What was to become of such a corrupt, diminished, demoralized, nation? The question must have agonized Child, not just as a lifelong abolitionist but as one with close relatives at war. “No news of you is good news,” she writes to her nephew; “and so we feel better when we have looked in vain for your name.” She adds, “Your uncle keeps up a brave heart. A dozen times a day I hear him singing at his work:
Then conquer we must
For our cause it is just
The belief that good will conquer was, for Child, a kind of philosophical truth. “I cannot otherwise than trust that all is coming out right, at last,” she writes to Haskins, “that the great battle of Freedom will surely be won.” The war, she suggests, was a storm sent “not in anger, but in love”; “and in spite of the evil devices of man, I believe the storm will accomplish its work of purification, and a serene sky will light up the retreating clouds with a brilliant bow of promise.”
But the Star-Spangled Banner’s prophetic “must,” as Child knew all too well, is conditional. The certainty of victory requires us to embrace a just cause. And on this front, Child was less certain, little though she admitted this to her enlisted nephew. Could a population so corrupted, so weakened by complicity with injustice, be trusted with a just cause? Sometimes she seems to think that the war itself will root out corruption; elsewhere, she fears that the destruction of war is too good for a people so degraded. “It seems as if it would be better than this guilty nation deserved to get rid of its blasting curse without going through more suffering,” she regrets. And sometimes she despairs of both justice and victory: “Thus far, the U.S. have been acting so basely towards the slaves, that it seems that God could not think us worth saving, as a nation. Perhaps we are destined to be a warning to future nations, having proved ourselves too wicked to be used as an example.”
The range of philosophical beliefs expressed in these letters could have been paralyzing. If Providence is ordering all for the good, our efforts are unnecessary. If one’s country is doomed by its sinful past, resistance is futile. But Child refused to be paralyzed. Her lifetime of struggle evidences her belief that even if the triumph of justice was inevitable, it depended on the actions of individuals. Even if the country were beyond saving, it was her duty to try.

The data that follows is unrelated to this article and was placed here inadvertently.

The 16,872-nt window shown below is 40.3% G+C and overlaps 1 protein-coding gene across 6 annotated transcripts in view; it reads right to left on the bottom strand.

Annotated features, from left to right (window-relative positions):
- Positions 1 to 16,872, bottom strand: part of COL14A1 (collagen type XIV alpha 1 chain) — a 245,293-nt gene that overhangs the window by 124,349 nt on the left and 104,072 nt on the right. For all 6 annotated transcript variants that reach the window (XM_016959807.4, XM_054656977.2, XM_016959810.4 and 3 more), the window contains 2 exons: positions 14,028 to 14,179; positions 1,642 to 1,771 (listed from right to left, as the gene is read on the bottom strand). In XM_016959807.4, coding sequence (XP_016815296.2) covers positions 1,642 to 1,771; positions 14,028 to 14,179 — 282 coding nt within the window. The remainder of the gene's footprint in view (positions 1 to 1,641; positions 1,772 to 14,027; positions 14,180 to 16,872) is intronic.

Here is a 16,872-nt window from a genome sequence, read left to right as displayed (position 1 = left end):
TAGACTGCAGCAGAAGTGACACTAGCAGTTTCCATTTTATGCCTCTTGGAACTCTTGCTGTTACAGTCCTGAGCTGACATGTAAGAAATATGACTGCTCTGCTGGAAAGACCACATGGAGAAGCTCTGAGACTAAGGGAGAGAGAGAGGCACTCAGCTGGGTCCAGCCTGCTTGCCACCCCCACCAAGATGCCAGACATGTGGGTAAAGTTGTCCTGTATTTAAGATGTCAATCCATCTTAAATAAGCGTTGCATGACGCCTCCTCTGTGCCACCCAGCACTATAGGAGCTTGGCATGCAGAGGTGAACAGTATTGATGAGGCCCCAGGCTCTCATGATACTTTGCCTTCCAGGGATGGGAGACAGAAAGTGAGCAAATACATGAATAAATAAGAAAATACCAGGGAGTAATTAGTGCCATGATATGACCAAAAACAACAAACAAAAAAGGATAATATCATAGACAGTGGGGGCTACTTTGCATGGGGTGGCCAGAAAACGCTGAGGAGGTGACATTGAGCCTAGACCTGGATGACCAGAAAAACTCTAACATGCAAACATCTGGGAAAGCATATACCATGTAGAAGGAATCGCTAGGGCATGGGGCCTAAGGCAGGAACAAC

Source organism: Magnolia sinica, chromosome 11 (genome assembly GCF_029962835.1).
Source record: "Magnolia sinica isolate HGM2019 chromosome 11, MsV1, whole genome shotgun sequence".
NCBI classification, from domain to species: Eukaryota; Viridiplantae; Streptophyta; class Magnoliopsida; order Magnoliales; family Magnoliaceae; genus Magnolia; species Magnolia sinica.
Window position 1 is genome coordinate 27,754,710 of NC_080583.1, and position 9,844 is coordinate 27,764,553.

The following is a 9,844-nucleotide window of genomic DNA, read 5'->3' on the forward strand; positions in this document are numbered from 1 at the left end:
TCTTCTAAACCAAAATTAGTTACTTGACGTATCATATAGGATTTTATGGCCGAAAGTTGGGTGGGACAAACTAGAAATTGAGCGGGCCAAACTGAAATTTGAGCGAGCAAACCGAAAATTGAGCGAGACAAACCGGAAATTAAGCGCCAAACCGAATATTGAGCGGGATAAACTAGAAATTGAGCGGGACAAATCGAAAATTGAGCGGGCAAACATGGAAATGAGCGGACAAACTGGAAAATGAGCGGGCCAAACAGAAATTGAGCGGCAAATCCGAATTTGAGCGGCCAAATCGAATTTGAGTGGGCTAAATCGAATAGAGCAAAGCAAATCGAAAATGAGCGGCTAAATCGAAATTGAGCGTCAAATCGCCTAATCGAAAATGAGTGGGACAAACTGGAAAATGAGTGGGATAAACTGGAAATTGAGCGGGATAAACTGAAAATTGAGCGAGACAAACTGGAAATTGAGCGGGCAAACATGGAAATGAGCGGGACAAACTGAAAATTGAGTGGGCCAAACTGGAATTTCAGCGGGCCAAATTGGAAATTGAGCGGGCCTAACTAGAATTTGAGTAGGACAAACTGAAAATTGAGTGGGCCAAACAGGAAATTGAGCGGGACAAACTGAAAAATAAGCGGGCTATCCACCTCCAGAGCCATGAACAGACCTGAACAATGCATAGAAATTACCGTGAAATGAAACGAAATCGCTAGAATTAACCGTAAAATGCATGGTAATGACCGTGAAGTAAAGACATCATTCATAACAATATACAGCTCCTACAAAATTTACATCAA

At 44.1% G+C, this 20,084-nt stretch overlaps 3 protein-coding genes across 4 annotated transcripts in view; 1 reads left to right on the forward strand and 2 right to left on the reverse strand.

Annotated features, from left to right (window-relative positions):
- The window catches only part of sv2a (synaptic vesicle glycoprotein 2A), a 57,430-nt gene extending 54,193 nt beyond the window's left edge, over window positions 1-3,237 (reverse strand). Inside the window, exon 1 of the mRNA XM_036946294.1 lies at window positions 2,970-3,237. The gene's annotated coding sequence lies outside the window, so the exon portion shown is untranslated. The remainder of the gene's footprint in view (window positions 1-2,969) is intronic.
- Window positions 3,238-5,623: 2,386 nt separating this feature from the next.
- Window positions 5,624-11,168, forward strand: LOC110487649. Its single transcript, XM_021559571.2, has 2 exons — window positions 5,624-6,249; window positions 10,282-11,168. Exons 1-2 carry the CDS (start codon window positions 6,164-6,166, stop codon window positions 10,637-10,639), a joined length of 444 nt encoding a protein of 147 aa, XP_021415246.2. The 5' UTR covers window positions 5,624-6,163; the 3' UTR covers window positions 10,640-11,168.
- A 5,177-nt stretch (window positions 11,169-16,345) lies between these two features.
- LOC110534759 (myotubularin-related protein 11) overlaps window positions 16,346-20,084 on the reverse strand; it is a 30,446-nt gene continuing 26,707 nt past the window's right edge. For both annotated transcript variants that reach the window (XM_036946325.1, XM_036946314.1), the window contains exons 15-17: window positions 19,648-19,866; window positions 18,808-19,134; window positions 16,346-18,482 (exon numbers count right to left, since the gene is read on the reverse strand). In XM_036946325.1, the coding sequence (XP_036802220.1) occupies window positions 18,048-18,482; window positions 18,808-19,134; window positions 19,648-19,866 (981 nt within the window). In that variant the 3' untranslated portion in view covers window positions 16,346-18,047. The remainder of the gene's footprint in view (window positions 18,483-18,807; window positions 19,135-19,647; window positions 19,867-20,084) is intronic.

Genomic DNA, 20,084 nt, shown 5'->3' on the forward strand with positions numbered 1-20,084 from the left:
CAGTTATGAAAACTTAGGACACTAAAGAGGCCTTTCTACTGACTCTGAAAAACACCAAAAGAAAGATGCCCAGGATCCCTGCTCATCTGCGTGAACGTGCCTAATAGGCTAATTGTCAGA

So she devoted her formidable talents for research, rhetoric, and philosophical argument to pricking her fellow citizens’ consciences. She wrote with empathy about suffering southerners and was unsparing of northern hypocrisy. She raised money for regional anti-slavery organizations and used her body to shield abolitionist speakers from threatening mobs. Here, too, her letters give a more personal view, showing the small, human efforts she undertook: making sewing-kits for “the freedwomen of Mississippi,” forgoing new clothing to fund homes for fugitive slaves, knitting hats for soldiers. She refused to take her national anthem’s “must” for granted. She believed it could only be fulfilled by tireless, creative, multi-pronged effort.
In Child’s early despair over the results of an election, there’s the beginning of a lifetime of refusing to be infected by moral complacency. She may initially have been reluctant to believe in her country’s corruption, but once having acknowledged it, she attacked its root causes and devoted her talents to its eradication. She made mistakes; she often doubted; sometimes her efforts failed. In this box of letters to her family, she often admits to depression and despair. Nevertheless, she persisted. She could not have foreseen our current moment, but she would have understood it well.
The referenced letters by Lydia Maria Child are archived at Schlesinger Library, Radcliffe Institute, Harvard University.
Lydia L. Moland is associate professor of philosophy at Colby College in Waterville, Maine where she is also associate director of the Center for the Arts and Humanities. She is the author of Hegel on Political Identity: Patriotism, Nationality, Cosmopolitanism and the forthcoming Hegel’s Aesthetics: The Art of Idealism. She has written numerous articles on moral and political philosophy and is a current fellow of the American Council of Learned Societies.